Summer on the River: Going Barefoot
We spent this past weekend on Oregon’s North Umpqua River, and my three year old kept taking off his sneakers.
He did it whenever we left the trail, crossed through the sword ferns and trees, and got on to the cobble beach. I’d make sure to corral the socks he tossed randomly so we didn’t lose them. Then he’d head straight for the river, to wade in the shallow water searching for caddis flies. Or he’d go to his climbing tree with its perfectly slanted, moss-covered trunk. Or to the warm flat dry rocks. Or the slicker ones covered with algae (he quickly learned to walk more slowly here).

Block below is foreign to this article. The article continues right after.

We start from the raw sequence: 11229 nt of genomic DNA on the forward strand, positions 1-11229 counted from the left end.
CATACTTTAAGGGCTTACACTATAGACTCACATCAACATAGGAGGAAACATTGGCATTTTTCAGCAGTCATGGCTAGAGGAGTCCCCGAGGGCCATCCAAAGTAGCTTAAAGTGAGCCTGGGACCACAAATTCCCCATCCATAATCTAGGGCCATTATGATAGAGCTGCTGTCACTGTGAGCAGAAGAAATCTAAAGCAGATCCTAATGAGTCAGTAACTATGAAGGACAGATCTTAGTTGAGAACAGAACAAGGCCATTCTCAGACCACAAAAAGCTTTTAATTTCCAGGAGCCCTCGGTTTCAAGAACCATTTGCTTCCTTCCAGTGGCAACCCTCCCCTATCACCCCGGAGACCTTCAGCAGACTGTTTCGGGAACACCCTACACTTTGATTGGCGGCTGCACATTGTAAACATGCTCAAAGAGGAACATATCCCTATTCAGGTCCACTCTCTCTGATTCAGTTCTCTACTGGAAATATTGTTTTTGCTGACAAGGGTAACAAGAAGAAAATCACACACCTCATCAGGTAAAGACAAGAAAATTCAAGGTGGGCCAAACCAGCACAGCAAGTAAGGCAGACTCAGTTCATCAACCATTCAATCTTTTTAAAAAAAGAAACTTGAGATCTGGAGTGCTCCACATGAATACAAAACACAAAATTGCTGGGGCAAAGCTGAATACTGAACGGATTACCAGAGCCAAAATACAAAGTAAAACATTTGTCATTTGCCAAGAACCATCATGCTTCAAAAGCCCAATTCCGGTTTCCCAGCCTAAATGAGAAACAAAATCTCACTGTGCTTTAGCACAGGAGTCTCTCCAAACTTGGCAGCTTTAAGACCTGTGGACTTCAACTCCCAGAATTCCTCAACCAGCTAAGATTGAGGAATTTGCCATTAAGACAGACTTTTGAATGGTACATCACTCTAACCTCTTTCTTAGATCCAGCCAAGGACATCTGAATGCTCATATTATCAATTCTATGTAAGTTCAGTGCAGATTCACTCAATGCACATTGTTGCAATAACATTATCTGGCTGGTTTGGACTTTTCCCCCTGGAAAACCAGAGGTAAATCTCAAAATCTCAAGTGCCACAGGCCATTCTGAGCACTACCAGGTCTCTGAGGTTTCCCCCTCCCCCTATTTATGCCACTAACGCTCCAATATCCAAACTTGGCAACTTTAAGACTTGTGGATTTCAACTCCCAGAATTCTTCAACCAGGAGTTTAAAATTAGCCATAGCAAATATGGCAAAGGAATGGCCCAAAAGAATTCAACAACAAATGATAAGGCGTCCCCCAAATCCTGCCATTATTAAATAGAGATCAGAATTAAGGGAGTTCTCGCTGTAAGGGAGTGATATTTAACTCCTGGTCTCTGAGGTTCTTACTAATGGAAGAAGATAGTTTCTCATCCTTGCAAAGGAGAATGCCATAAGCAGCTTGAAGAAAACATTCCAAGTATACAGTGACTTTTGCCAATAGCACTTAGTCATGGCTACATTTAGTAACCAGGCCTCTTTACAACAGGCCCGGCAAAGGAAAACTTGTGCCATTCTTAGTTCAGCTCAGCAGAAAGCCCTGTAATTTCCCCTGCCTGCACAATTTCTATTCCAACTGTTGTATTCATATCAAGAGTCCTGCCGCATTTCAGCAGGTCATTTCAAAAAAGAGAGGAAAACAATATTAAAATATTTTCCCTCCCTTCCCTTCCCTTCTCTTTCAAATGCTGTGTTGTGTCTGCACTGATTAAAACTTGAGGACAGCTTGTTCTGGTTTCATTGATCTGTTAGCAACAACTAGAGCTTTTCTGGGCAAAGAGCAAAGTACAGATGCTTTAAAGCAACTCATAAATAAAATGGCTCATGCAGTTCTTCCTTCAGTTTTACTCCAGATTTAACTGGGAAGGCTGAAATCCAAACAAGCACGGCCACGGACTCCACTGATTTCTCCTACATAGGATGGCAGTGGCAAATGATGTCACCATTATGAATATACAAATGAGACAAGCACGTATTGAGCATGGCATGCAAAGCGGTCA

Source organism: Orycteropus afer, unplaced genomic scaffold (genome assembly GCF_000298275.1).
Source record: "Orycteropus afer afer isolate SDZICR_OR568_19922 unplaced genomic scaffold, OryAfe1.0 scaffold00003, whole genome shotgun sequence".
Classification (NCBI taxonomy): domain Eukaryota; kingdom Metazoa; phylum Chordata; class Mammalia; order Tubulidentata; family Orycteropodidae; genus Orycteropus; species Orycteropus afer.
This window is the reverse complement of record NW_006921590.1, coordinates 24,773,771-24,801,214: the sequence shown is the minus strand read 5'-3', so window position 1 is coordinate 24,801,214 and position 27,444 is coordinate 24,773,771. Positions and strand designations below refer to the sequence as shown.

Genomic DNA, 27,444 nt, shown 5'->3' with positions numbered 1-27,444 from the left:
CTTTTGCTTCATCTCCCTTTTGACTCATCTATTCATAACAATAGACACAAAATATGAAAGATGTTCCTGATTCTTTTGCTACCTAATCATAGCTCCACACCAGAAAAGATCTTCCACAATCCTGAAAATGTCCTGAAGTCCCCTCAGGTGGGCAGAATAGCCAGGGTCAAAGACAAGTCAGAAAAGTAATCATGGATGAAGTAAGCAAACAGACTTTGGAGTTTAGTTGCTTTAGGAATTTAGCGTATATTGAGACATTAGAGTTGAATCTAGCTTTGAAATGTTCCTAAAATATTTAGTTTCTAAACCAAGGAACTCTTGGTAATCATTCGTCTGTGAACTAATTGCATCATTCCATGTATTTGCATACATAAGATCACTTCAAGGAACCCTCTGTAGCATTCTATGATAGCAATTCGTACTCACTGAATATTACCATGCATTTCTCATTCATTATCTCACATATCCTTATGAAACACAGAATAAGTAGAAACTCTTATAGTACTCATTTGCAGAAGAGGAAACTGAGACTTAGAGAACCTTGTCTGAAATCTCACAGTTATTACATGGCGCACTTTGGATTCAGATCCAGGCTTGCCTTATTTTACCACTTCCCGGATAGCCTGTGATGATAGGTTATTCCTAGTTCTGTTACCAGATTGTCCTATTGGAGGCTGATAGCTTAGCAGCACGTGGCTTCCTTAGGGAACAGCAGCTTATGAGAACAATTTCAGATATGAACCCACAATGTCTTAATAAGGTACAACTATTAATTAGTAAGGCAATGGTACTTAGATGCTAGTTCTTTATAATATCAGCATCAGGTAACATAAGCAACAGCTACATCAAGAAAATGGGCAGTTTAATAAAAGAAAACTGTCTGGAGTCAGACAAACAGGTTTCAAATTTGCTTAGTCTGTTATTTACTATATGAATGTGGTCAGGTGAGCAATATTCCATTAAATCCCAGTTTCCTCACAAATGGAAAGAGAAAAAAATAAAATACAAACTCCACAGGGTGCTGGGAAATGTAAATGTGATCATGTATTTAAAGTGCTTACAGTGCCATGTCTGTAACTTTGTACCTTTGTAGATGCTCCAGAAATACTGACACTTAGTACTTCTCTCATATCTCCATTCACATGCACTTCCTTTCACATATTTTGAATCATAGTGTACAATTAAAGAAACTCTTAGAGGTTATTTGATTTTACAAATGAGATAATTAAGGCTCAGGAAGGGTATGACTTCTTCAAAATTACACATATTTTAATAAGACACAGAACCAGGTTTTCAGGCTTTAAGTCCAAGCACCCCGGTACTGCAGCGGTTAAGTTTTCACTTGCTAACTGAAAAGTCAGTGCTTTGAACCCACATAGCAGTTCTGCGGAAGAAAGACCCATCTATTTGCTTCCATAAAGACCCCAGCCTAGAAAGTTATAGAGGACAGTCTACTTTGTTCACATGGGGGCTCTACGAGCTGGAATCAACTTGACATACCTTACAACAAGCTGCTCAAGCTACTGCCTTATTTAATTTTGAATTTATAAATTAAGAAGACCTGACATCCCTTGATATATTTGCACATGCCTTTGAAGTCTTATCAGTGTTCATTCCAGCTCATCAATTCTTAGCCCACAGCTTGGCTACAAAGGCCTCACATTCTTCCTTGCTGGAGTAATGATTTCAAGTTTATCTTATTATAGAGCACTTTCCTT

He’d get a little annoyed when sand got stuck between his toes, but then he’d walk to the water, rinse off, and then find a path of rocks to step on, avoiding the sand. It was fun to watch him figure it out.
Of course I worried he’d step on glass, or a thorn, or an old fishing hook. But I bit my tongue because I saw how much fun he was having – and how much being barefoot was teaching him about the river. He felt it all, and he noticed more. He paid attention to where he was going. He was (relatively) careful. One of the reasons he loved climbing the tree was because of the way the soft moss felt on his feet.
We have our share of water shoes and river sandals and rubber boots. But sometimes, especially on warm July day on a beautiful Wild and Scenic River, it’s best to just go barefoot.